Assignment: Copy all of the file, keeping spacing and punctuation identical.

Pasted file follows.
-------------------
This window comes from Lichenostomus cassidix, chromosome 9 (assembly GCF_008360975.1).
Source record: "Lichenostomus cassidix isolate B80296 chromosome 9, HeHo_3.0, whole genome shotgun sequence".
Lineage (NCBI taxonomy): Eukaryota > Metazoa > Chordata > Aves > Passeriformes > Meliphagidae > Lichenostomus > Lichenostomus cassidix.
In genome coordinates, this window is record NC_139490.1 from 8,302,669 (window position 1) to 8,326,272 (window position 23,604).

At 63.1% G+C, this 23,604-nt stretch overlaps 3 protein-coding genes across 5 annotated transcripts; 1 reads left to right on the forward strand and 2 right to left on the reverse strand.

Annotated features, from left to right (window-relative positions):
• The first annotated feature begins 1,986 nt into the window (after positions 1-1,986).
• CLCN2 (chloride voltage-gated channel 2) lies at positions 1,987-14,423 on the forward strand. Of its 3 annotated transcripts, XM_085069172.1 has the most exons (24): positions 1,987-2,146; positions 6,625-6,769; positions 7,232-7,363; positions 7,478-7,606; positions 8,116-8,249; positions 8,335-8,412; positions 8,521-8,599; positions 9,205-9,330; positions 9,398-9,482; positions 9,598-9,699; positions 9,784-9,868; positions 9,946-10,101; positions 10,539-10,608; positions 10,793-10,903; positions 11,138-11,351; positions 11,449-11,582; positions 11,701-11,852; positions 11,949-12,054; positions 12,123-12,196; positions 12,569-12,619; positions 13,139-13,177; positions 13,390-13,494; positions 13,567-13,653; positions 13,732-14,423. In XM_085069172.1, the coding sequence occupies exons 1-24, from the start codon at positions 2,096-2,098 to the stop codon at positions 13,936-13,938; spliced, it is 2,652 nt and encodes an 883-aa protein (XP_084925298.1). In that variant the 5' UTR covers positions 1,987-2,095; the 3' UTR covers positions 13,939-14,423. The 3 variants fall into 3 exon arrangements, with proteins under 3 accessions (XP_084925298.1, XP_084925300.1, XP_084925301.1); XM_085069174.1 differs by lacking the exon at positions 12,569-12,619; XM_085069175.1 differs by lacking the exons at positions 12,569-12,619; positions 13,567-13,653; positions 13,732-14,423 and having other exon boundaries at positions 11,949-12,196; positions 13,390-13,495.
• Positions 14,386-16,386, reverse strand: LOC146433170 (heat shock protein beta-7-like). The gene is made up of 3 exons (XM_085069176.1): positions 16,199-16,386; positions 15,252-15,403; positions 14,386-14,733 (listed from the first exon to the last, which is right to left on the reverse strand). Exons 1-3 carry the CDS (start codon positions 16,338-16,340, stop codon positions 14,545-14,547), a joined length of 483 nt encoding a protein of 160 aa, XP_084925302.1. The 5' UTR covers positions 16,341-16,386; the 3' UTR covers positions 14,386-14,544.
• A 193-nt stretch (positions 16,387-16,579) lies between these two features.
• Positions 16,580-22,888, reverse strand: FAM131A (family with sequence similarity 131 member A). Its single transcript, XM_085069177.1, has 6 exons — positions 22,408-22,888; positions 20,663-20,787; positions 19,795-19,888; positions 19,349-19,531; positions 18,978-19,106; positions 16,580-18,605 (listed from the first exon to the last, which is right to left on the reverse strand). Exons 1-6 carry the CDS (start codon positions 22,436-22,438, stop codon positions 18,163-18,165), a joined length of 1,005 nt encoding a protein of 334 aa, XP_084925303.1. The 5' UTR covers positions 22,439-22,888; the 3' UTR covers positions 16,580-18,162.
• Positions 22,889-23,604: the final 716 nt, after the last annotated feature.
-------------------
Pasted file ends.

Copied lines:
This window comes from Lichenostomus cassidix, chromosome 9 (assembly GCF_008360975.1).
Source record: "Lichenostomus cassidix isolate B80296 chromosome 9, HeHo_3.0, whole genome shotgun sequence".
Lineage (NCBI taxonomy): Eukaryota > Metazoa > Chordata > Aves > Passeriformes > Meliphagidae > Lichenostomus > Lichenostomus cassidix.
In genome coordinates, this window is record NC_139490.1 from 8,302,669 (window position 1) to 8,326,272 (window position 23,604).

At 63.1% G+C, this 23,604-nt stretch overlaps 3 protein-coding genes across 5 annotated transcripts; 1 reads left to right on the forward strand and 2 right to left on the reverse strand.

Annotated features, from left to right (window-relative positions):
• The first annotated feature begins 1,986 nt into the window (after positions 1-1,986).
• CLCN2 (chloride voltage-gated channel 2) lies at positions 1,987-14,423 on the forward strand. Of its 3 annotated transcripts, XM_085069172.1 has the most exons (24): positions 1,987-2,146; positions 6,625-6,769; positions 7,232-7,363; positions 7,478-7,606; positions 8,116-8,249; positions 8,335-8,412; positions 8,521-8,599; positions 9,205-9,330; positions 9,398-9,482; positions 9,598-9,699; positions 9,784-9,868; positions 9,946-10,101; positions 10,539-10,608; positions 10,793-10,903; positions 11,138-11,351; positions 11,449-11,582; positions 11,701-11,852; positions 11,949-12,054; positions 12,123-12,196; positions 12,569-12,619; positions 13,139-13,177; positions 13,390-13,494; positions 13,567-13,653; positions 13,732-14,423. In XM_085069172.1, the coding sequence occupies exons 1-24, from the start codon at positions 2,096-2,098 to the stop codon at positions 13,936-13,938; spliced, it is 2,652 nt and encodes an 883-aa protein (XP_084925298.1). In that variant the 5' UTR covers positions 1,987-2,095; the 3' UTR covers positions 13,939-14,423. The 3 variants fall into 3 exon arrangements, with proteins under 3 accessions (XP_084925298.1, XP_084925300.1, XP_084925301.1); XM_085069174.1 differs by lacking the exon at positions 12,569-12,619; XM_085069175.1 differs by lacking the exons at positions 12,569-12,619; positions 13,567-13,653; positions 13,732-14,423 and having other exon boundaries at positions 11,949-12,196; positions 13,390-13,495.
• Positions 14,386-16,386, reverse strand: LOC146433170 (heat shock protein beta-7-like). The gene is made up of 3 exons (XM_085069176.1): positions 16,199-16,386; positions 15,252-15,403; positions 14,386-14,733 (listed from the first exon to the last, which is right to left on the reverse strand). Exons 1-3 carry the CDS (start codon positions 16,338-16,340, stop codon positions 14,545-14,547), a joined length of 483 nt encoding a protein of 160 aa, XP_084925302.1. The 5' UTR covers positions 16,341-16,386; the 3' UTR covers positions 14,386-14,544.
• A 193-nt stretch (positions 16,387-16,579) lies between these two features.
• Positions 16,580-22,888, reverse strand: FAM131A (family with sequence similarity 131 member A). Its single transcript, XM_085069177.1, has 6 exons — positions 22,408-22,888; positions 20,663-20,787; positions 19,795-19,888; positions 19,349-19,531; positions 18,978-19,106; positions 16,580-18,605 (listed from the first exon to the last, which is right to left on the reverse strand). Exons 1-6 carry the CDS (start codon positions 22,436-22,438, stop codon positions 18,163-18,165), a joined length of 1,005 nt encoding a protein of 334 aa, XP_084925303.1. The 5' UTR covers positions 22,439-22,888; the 3' UTR covers positions 16,580-18,162.
• Positions 22,889-23,604: the final 716 nt, after the last annotated feature.